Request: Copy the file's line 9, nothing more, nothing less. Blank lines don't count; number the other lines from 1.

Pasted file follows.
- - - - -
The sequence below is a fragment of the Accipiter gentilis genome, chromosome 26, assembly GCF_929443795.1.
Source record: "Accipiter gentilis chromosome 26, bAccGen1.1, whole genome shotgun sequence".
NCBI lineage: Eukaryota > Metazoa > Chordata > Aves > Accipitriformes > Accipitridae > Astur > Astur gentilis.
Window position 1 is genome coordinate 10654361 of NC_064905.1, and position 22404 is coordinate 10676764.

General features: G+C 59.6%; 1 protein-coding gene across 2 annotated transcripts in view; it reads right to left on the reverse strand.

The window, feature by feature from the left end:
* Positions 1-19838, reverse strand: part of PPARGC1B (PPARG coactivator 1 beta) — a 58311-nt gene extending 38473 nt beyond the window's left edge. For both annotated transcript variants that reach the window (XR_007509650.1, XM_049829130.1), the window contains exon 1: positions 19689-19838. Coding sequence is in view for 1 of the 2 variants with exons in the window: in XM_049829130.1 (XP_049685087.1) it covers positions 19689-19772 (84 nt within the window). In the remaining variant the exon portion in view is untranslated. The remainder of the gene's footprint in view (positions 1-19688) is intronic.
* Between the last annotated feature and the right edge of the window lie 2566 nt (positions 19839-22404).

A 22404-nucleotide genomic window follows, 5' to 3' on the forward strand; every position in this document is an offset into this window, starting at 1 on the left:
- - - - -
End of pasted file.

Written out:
A 22404-nucleotide genomic window follows, 5' to 3' on the forward strand; every position in this document is an offset into this window, starting at 1 on the left: